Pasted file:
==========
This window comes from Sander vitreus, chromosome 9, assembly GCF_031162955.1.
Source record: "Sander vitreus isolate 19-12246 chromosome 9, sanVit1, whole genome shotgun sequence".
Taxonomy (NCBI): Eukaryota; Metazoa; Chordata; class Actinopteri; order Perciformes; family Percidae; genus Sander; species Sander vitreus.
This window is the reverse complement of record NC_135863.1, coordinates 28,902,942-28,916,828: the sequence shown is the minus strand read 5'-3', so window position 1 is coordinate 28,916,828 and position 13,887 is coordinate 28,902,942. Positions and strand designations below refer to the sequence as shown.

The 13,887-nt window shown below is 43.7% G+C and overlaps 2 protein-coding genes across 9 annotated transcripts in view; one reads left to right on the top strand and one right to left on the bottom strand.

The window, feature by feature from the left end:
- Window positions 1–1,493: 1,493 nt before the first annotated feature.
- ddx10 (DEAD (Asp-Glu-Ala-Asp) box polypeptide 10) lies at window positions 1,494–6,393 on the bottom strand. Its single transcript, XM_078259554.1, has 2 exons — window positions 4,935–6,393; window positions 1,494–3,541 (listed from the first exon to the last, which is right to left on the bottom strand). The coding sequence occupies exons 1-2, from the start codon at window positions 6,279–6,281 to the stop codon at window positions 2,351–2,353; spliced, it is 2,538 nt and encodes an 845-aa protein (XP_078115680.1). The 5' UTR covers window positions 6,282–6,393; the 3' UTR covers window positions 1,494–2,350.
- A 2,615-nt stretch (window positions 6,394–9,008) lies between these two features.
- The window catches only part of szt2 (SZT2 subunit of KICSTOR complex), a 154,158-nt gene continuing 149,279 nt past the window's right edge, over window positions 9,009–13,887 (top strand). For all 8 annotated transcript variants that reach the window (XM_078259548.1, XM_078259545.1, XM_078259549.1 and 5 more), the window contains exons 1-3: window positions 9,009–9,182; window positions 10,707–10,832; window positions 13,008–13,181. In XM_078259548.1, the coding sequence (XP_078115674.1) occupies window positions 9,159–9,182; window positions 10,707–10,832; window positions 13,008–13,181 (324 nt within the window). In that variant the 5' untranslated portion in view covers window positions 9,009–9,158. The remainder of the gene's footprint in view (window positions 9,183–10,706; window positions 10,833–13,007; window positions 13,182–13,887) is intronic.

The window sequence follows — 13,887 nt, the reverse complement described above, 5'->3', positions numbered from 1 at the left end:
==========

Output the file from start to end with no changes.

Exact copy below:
This window comes from Sander vitreus, chromosome 9, assembly GCF_031162955.1.
Source record: "Sander vitreus isolate 19-12246 chromosome 9, sanVit1, whole genome shotgun sequence".
Taxonomy (NCBI): Eukaryota; Metazoa; Chordata; class Actinopteri; order Perciformes; family Percidae; genus Sander; species Sander vitreus.
This window is the reverse complement of record NC_135863.1, coordinates 28,902,942-28,916,828: the sequence shown is the minus strand read 5'-3', so window position 1 is coordinate 28,916,828 and position 13,887 is coordinate 28,902,942. Positions and strand designations below refer to the sequence as shown.

The 13,887-nt window shown below is 43.7% G+C and overlaps 2 protein-coding genes across 9 annotated transcripts in view; one reads left to right on the top strand and one right to left on the bottom strand.

The window, feature by feature from the left end:
- Window positions 1–1,493: 1,493 nt before the first annotated feature.
- ddx10 (DEAD (Asp-Glu-Ala-Asp) box polypeptide 10) lies at window positions 1,494–6,393 on the bottom strand. Its single transcript, XM_078259554.1, has 2 exons — window positions 4,935–6,393; window positions 1,494–3,541 (listed from the first exon to the last, which is right to left on the bottom strand). The coding sequence occupies exons 1-2, from the start codon at window positions 6,279–6,281 to the stop codon at window positions 2,351–2,353; spliced, it is 2,538 nt and encodes an 845-aa protein (XP_078115680.1). The 5' UTR covers window positions 6,282–6,393; the 3' UTR covers window positions 1,494–2,350.
- A 2,615-nt stretch (window positions 6,394–9,008) lies between these two features.
- The window catches only part of szt2 (SZT2 subunit of KICSTOR complex), a 154,158-nt gene continuing 149,279 nt past the window's right edge, over window positions 9,009–13,887 (top strand). For all 8 annotated transcript variants that reach the window (XM_078259548.1, XM_078259545.1, XM_078259549.1 and 5 more), the window contains exons 1-3: window positions 9,009–9,182; window positions 10,707–10,832; window positions 13,008–13,181. In XM_078259548.1, the coding sequence (XP_078115674.1) occupies window positions 9,159–9,182; window positions 10,707–10,832; window positions 13,008–13,181 (324 nt within the window). In that variant the 5' untranslated portion in view covers window positions 9,009–9,158. The remainder of the gene's footprint in view (window positions 9,183–10,706; window positions 10,833–13,007; window positions 13,182–13,887) is intronic.

The window sequence follows — 13,887 nt, the reverse complement described above, 5'->3', positions numbered from 1 at the left end: